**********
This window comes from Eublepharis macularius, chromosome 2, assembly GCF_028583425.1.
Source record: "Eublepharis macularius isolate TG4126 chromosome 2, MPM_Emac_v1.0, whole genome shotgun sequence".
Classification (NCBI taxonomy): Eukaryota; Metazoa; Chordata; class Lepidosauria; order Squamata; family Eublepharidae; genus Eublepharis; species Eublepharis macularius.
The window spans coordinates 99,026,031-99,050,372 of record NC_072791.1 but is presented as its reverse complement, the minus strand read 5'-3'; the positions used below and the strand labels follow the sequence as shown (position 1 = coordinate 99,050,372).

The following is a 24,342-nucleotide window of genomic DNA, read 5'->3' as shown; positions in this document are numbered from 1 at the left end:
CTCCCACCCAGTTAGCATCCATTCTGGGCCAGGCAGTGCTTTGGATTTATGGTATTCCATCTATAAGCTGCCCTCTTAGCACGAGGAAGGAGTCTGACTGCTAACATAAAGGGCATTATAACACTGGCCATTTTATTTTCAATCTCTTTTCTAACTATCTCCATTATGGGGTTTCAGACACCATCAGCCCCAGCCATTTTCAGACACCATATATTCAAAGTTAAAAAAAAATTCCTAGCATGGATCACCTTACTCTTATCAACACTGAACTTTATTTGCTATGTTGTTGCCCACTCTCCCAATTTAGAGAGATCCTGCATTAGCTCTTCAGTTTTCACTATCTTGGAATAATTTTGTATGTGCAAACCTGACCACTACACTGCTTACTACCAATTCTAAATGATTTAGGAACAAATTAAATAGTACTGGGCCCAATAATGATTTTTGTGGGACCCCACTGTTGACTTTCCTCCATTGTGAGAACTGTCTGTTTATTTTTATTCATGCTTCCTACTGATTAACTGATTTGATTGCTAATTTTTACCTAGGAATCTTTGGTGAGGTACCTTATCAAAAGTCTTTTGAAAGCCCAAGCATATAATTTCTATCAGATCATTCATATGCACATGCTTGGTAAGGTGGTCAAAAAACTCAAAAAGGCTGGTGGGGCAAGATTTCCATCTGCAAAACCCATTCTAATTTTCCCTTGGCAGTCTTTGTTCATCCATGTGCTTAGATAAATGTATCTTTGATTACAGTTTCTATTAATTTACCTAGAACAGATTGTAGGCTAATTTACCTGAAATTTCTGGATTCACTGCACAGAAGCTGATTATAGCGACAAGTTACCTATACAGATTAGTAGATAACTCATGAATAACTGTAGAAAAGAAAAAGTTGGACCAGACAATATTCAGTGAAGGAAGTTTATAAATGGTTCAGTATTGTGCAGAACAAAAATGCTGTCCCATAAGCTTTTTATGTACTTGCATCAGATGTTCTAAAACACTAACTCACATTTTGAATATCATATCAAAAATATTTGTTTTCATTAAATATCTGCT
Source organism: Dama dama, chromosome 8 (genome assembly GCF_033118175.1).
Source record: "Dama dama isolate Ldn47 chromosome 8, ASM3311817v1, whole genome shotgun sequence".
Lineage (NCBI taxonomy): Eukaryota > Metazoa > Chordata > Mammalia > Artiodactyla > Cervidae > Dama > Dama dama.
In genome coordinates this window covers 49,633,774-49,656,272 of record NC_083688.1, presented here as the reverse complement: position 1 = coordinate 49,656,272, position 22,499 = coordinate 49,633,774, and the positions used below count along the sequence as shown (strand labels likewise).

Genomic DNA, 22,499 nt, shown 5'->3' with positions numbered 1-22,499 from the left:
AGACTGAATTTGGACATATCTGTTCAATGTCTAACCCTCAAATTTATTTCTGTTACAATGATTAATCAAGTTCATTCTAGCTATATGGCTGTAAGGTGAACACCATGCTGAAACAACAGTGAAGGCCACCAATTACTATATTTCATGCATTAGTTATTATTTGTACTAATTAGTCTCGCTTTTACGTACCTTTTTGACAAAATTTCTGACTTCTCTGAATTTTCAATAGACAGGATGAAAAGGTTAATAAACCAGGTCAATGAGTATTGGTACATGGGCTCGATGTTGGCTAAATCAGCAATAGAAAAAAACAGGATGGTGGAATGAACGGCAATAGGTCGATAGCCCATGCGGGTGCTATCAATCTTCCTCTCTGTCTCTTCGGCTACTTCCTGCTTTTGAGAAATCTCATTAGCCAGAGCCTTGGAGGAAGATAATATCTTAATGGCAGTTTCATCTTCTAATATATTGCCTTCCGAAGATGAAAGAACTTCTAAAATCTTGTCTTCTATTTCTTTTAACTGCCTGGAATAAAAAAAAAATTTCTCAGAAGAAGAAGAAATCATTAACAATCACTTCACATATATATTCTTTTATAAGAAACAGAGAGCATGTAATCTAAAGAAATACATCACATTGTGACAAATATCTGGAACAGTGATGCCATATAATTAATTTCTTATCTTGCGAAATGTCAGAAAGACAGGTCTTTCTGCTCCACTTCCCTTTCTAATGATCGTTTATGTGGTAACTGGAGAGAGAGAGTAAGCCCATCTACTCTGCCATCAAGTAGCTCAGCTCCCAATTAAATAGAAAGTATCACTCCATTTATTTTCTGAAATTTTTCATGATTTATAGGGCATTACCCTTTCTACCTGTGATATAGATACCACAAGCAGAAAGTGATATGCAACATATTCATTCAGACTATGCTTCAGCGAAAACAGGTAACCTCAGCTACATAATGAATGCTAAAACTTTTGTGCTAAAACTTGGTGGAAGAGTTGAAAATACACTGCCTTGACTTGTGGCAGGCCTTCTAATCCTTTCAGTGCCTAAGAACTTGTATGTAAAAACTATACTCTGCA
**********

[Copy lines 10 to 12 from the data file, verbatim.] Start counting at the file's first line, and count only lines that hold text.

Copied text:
In genome coordinates this window covers 49,633,774-49,656,272 of record NC_083688.1, presented here as the reverse complement: position 1 = coordinate 49,656,272, position 22,499 = coordinate 49,633,774, and the positions used below count along the sequence as shown (strand labels likewise).

Genomic DNA, 22,499 nt, shown 5'->3' with positions numbered 1-22,499 from the left:
AGACTGAATTTGGACATATCTGTTCAATGTCTAACCCTCAAATTTATTTCTGTTACAATGATTAATCAAGTTCATTCTAGCTATATGGCTGTAAGGTGAACACCATGCTGAAACAACAGTGAAGGCCACCAATTACTATATTTCATGCATTAGTTATTATTTGTACTAATTAGTCTCGCTTTTACGTACCTTTTTGACAAAATTTCTGACTTCTCTGAATTTTCAATAGACAGGATGAAAAGGTTAATAAACCAGGTCAATGAGTATTGGTACATGGGCTCGATGTTGGCTAAATCAGCAATAGAAAAAAACAGGATGGTGGAATGAACGGCAATAGGTCGATAGCCCATGCGGGTGCTATCAATCTTCCTCTCTGTCTCTTCGGCTACTTCCTGCTTTTGAGAAATCTCATTAGCCAGAGCCTTGGAGGAAGATAATATCTTAATGGCAGTTTCATCTTCTAATATATTGCCTTCCGAAGATGAAAGAACTTCTAAAATCTTGTCTTCTATTTCTTTTAACTGCCTGGAATAAAAAAAAAATTTCTCAGAAGAAGAAGAAATCATTAACAATCACTTCACATATATATTCTTTTATAAGAAACAGAGAGCATGTAATCTAAAGAAATACATCACATTGTGACAAATATCTGGAACAGTGATGCCATATAATTAATTTCTTATCTTGCGAAATGTCAGAAAGACAGGTCTTTCTGCTCCACTTCCCTTTCTAATGATCGTTTATGTGGTAACTGGAGAGAGAGAGTAAGCCCATCTACTCTGCCATCAAGTAGCTCAGCTCCCAATTAAATAGAAAGTATCACTCCATTTATTTTCTGAAATTTTTCATGATTTATAGGGCATTACCCTTTCTACCTGTGATATAGATACCACAAGCAGAAAGTGATATGCAACATATTCATTCAGACTATGCTTCAGCGAAAACAGGTAACCTCAGCTACATAATGAATGCTAAAACTTTTGTGCTAAAACTTGGTGGAAGAGTTGAAAATACACTGCCTTGACTTGTGGCAGGCCTTCTAATCCTTTCAGTGCCTAAGAACTTGTATGTAAAAACTATACTCTGCA